THERE are two ways of gaining a foothold at court,—in the clouds, and one is august; in the mud, and one is powerful. In the first case, you belong on Olympus. In the second case, you belong in the private closet. He who belongs on Olympus has but the thunderbolt to serve him; he who is in the private closet has the police at his command.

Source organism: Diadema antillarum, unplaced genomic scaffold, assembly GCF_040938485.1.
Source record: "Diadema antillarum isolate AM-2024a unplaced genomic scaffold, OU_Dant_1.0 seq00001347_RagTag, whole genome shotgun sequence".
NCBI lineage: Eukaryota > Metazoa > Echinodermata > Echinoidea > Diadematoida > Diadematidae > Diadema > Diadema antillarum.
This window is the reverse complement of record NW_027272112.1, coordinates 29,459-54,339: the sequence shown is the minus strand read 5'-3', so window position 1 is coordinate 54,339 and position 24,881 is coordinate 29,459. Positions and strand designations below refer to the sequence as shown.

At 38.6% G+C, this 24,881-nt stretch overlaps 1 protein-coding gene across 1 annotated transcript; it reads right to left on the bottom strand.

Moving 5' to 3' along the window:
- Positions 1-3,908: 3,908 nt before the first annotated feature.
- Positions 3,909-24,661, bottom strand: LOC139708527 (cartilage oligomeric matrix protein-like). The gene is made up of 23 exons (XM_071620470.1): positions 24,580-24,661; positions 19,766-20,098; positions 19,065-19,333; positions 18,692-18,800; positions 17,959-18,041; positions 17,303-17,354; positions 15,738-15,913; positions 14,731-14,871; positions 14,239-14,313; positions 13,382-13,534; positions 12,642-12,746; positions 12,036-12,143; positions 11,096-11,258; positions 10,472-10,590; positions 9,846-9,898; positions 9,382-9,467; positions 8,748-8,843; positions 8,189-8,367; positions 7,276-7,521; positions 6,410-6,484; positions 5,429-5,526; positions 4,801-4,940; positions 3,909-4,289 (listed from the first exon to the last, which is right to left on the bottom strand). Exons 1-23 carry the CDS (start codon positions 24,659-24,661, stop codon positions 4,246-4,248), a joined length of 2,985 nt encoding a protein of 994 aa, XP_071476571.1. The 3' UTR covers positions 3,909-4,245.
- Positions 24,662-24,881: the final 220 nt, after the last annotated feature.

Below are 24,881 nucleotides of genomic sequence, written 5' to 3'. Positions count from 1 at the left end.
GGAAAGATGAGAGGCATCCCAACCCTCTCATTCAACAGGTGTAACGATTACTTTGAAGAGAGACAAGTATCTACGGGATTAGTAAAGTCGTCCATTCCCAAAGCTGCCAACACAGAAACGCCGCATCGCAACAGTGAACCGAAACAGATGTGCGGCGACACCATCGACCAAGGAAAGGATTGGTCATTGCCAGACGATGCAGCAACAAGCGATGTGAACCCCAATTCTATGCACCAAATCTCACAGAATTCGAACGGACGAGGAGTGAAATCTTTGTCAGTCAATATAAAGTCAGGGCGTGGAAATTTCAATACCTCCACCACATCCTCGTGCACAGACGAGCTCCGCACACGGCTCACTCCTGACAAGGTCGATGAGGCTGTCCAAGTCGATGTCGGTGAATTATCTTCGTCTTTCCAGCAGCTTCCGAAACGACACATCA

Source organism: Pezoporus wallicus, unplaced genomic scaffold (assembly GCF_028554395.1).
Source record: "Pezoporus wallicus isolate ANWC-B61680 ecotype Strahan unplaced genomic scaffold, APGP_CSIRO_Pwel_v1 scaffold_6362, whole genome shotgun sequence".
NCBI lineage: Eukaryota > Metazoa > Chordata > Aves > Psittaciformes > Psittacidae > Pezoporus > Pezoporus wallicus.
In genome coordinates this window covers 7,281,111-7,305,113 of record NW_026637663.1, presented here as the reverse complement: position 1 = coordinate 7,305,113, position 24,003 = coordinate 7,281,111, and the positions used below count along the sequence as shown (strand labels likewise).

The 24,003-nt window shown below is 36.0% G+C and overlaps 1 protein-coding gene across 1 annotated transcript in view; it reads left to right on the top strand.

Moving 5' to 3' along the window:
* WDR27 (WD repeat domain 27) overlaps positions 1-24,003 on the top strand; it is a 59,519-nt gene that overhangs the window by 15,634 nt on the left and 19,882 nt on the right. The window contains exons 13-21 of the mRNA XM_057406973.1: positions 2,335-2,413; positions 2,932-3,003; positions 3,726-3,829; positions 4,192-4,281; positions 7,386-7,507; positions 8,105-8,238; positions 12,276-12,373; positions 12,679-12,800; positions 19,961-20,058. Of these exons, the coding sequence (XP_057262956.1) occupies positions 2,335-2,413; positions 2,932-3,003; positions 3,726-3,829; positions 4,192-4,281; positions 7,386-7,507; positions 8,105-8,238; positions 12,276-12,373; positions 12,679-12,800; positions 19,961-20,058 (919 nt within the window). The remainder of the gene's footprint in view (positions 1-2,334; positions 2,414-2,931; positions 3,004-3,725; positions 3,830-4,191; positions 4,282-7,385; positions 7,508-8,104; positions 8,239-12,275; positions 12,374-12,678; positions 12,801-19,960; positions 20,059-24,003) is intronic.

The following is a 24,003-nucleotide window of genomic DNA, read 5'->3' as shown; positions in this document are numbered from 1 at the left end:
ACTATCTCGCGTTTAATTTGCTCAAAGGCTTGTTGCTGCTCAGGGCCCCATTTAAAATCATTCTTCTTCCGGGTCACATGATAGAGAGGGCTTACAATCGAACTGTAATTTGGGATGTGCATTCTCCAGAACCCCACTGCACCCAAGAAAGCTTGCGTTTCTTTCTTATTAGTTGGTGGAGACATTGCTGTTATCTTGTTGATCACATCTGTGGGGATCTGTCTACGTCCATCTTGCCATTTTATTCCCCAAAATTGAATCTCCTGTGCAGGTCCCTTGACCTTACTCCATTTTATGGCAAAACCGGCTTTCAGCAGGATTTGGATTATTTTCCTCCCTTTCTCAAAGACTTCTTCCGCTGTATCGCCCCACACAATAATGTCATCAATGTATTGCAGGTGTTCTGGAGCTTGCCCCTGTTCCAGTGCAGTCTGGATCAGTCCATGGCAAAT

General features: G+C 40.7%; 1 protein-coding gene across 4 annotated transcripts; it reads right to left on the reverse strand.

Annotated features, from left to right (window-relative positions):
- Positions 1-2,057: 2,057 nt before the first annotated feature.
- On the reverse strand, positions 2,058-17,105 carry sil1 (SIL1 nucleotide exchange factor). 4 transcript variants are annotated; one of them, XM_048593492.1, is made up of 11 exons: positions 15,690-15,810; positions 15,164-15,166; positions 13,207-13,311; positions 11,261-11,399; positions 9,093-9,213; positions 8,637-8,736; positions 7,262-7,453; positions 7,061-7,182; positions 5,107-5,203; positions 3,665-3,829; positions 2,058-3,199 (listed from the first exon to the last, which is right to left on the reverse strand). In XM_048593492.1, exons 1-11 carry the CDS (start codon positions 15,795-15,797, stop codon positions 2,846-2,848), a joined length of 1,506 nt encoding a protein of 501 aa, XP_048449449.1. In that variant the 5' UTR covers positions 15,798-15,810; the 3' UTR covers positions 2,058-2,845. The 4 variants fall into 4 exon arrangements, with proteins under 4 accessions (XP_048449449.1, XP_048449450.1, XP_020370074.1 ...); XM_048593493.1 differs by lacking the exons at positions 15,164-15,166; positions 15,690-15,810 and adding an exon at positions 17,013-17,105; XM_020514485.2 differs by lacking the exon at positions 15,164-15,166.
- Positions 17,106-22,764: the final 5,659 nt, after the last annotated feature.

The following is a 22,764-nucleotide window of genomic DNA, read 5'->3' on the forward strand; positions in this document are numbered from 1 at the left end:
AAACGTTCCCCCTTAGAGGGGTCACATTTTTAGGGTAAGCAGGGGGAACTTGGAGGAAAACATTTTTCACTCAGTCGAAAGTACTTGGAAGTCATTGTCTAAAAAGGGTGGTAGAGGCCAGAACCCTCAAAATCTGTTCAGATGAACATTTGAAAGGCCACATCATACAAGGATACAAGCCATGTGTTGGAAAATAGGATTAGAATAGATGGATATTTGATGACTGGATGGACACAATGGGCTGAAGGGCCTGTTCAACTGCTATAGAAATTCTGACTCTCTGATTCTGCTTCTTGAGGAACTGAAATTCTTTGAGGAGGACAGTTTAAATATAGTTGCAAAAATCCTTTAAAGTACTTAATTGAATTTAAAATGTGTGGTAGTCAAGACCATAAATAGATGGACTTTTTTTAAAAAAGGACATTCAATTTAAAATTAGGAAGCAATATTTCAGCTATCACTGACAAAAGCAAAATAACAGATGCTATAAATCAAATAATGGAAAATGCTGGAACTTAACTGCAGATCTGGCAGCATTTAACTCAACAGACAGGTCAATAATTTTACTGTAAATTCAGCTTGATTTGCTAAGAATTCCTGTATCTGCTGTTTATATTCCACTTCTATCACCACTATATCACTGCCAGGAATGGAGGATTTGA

The private closet contains all the instruments of government, and sometimes (for it is a traitor) its chastisements as well. Generally it is less tragic. It is there that Alberoni admires Vendôme. Royal personages willingly make it their place of audience; it takes the place of the throne. Louis XIV. receives the Duchess of Burgundy there; Philip V. is shoulder to shoulder there with the queen. The priest penetrates into it. The private closet is sometimes a branch of the confessional; therefore it is that at court there are underground fortunes,—not always the least. If under Louis XI. you would be great, be Pierre de Rohan, Marshal of France; if you would be influential, be Olivier le Daim, the barber. If you would be glorious under Marie de Medicis, be Sillery, the Chancellor; if you would be a person of consideration, be Hannon, the maid. If you would be illustrious under Louis XV., be Choiseul, the minister; if you would be formidable, be